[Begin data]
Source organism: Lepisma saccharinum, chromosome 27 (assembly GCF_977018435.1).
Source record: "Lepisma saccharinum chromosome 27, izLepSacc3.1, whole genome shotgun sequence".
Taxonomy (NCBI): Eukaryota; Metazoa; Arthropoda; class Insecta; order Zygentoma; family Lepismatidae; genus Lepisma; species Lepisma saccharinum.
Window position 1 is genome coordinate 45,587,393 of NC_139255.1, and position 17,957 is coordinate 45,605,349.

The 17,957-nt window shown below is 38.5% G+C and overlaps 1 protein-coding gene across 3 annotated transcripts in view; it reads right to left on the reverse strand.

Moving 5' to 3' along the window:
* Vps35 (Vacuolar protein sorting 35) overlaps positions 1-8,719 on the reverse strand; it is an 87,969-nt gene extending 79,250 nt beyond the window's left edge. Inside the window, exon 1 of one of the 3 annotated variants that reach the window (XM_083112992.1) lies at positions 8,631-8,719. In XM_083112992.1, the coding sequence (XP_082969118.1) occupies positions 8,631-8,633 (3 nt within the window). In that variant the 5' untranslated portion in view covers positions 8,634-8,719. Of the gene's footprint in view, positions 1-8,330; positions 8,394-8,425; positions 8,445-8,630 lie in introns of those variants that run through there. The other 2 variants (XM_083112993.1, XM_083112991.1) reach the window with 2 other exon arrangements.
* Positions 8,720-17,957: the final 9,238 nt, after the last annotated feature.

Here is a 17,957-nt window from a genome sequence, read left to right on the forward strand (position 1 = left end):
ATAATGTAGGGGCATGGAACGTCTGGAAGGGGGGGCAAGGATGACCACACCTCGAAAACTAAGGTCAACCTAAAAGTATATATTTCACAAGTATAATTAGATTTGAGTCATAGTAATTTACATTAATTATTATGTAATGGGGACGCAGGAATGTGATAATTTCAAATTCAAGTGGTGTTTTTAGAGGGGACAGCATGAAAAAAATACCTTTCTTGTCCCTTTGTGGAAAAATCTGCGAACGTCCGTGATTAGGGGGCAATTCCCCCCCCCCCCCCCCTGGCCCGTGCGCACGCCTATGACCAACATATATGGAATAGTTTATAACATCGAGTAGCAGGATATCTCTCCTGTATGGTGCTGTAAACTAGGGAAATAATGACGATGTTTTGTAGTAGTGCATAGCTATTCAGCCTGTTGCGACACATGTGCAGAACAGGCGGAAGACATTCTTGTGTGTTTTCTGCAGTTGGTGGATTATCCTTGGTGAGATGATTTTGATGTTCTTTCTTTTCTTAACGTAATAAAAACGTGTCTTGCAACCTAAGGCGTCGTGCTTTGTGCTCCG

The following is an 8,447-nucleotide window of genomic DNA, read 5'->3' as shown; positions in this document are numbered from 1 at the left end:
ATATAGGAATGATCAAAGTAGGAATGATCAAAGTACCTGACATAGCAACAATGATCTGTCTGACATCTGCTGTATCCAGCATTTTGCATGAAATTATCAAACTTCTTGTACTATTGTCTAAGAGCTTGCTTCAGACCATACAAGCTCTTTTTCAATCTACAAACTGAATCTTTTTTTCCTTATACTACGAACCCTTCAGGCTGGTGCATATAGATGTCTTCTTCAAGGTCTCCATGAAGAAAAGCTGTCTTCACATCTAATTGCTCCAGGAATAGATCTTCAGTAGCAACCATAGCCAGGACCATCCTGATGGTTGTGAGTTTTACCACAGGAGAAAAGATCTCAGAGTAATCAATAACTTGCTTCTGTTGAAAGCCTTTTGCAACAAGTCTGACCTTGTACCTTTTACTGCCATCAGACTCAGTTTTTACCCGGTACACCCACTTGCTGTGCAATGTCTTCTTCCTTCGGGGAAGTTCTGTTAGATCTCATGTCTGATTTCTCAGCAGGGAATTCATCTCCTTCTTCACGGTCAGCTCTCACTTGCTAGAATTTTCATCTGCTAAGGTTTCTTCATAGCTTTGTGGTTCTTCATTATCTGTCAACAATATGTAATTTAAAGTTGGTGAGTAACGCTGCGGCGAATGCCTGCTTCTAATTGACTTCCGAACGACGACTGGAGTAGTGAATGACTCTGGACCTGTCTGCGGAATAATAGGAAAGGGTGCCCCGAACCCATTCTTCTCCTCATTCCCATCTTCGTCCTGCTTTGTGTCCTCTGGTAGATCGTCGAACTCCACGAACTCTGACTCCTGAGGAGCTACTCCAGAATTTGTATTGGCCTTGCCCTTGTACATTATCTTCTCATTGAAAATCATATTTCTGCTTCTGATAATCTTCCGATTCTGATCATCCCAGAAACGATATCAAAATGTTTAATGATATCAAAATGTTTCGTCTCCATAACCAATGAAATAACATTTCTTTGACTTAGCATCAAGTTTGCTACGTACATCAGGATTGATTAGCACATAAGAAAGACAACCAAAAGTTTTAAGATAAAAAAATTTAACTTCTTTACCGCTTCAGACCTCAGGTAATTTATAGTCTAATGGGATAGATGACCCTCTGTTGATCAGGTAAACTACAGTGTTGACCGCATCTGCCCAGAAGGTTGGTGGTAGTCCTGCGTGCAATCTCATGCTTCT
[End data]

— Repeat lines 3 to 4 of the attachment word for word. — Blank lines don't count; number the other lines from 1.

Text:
Taxonomy (NCBI): Eukaryota; Metazoa; Arthropoda; class Insecta; order Zygentoma; family Lepismatidae; genus Lepisma; species Lepisma saccharinum.
Window position 1 is genome coordinate 45,587,393 of NC_139255.1, and position 17,957 is coordinate 45,605,349.